Some practices have had major problems with their EMR implementations, but their advice can be especially valuable. One partner in a four-doctor practice, who wishes to remain anonymous, said that “Ours is a case study in how NOT to implement EMR.” Their previous practice administrator chose the software, no due diligence was performed, and the doctors did not demo it prior to going live. Over time they came to the realization that software was primarily designed for solo practices, and they have had to deal with numerous technical problems including frequent software crashes. “It has been a very frustrating endeavor.” He says the choice of this particular company was in large part to try to reduce their capital outlay, but in the end it has cost them more in the long run in terms of decreased productivity. They are more than a year out and the issues are still not fully addressed. In addition, they have noted a decrease in job satisfaction among their technicians.
Below are some more pointers from our administrators (as well as a few technical considerations thanks to Kathaliya Folds from our IT department):
Before Purchasing EHR
- Strongly consider an integrated EMR/EPM
- Make sure it fits your workflow – this is better than trying to adapt to the software
- Make sure can it interface with other systems you have – practice management as well as diagnostic
- Check references; do a site visit with the same software, preferably in a practice of similar size and in your same specialty
- The software doesn’t have to be specialty-only, but the company should have proven experience with your specialty
- Consider ditching an old legacy system if it is not working out/cut your losses early
- Consider software-as-a-service versus hosted locally if you are a small practice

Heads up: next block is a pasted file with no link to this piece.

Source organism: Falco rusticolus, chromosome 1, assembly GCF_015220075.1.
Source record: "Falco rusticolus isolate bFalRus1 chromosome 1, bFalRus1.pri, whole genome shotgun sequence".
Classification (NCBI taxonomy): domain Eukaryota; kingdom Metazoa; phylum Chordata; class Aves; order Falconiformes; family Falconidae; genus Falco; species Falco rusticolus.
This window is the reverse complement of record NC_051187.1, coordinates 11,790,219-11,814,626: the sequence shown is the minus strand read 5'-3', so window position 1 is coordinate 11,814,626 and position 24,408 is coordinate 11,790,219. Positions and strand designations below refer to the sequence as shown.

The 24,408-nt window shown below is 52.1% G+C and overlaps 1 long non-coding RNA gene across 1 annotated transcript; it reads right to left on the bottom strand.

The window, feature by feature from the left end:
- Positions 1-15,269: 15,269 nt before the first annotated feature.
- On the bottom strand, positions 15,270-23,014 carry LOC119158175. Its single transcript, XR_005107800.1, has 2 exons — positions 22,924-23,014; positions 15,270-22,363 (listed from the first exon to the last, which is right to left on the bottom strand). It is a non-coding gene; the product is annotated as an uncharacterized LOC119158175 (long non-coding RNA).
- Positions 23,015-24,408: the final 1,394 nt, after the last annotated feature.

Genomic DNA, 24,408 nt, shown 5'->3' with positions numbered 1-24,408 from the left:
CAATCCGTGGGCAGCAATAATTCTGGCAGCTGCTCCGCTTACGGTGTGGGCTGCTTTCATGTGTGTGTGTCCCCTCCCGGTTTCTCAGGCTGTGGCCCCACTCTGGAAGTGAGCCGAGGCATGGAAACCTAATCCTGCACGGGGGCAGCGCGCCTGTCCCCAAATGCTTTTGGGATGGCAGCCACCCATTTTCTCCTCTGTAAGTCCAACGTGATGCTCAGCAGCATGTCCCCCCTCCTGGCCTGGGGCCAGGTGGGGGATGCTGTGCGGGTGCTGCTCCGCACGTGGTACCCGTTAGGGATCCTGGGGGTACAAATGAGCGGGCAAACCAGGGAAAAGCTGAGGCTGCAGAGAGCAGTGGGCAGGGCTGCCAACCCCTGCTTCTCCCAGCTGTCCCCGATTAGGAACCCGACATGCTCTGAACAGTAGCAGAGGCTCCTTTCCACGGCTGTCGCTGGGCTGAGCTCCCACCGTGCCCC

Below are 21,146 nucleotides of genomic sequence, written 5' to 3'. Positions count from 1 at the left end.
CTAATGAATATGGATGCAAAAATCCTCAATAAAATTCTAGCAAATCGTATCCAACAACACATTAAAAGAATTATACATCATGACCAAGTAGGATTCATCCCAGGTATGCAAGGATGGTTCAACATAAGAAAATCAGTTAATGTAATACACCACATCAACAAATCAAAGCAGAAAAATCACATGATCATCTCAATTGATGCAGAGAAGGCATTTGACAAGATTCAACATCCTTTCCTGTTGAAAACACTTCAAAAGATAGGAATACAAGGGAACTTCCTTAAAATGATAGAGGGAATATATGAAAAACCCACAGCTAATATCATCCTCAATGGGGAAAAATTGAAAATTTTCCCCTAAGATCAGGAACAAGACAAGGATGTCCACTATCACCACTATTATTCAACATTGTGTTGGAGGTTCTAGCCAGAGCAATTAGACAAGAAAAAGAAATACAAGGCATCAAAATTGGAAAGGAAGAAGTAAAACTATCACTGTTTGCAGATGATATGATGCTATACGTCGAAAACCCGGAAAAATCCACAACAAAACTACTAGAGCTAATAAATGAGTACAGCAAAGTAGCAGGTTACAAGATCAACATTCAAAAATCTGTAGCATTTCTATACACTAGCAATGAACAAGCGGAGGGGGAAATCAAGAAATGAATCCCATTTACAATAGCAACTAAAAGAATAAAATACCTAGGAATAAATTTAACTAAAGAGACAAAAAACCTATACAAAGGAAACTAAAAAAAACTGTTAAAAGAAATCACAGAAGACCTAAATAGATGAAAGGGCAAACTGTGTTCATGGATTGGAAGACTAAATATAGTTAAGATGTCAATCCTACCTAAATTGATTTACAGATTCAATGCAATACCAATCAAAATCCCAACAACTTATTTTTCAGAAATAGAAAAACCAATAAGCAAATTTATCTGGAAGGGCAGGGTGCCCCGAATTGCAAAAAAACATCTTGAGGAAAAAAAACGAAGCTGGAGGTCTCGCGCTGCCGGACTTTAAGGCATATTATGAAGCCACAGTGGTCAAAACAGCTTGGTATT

- Get input early in the process from a technical person – someone needs to be able to speak the same language with the EMR vendor to avoid misunderstandings
- Make sure the specs you get from the EMR vendor are scalable and that the system will grow as your practice grows without difficulty
- Make sure your office infrastructure can support the EMR system you want the way you want to use it – wireless devices, video streaming, multiple locations, high-resolution imaging, etc.
- Keep your patients informed and ask for their patience
- Have a ‘point person’ or ‘super-user’ in each location who acts as trouble-shooter and motivator
- Use a “train the trainer” model. Have the EMR vendor train your key employees who then train the rest of your staff – these can then become your ‘super-users’ that others can turn to with their questions or problems
- You should definitely have an EMR ‘champion’ to see the project through to the end
- Consider having your own full-time IT person on staff
- If you can’t afford your own IT person, hire someone locally – the EMR vendor is usually too busy to give you rapid support on most issues
- Budget liberally for ongoing IT/EHR expenses
- Realize that you might have to spend a little more time with the less tech savvy doctors getting them up to speed with the software
- Take bite-sized chunks. Employee a phased rollout beginning with certain types of patients and adding other subsets as doctors and staff become acclimated.
- Get patient information into the records prior to the visit if possible
- Take advantage of template customization by doctor, by type, by type of test
- Use macros for quick plans – they take a little work to set up but can greatly increase your efficiency
- Take advantage of built-in capabilities such as printing out patient instructions and educational materials
- Realize that EHR is an ongoing process and constant tweaking is required
- Consider an audit process to ensure you are continuing to capture key exam elements, testing interpretation and history
The best advice from all of this is to seek counsel from those who have ‘been there and done that’ – don’t try to reinvent the wheel. Most practices who have been through EHR implementation are more than happy to share their experiences or host a site visit.
Peter J. Polack is an ophthalmologist who blogs on medical practice management and electronic medical records implementation on Medical Practice Trends.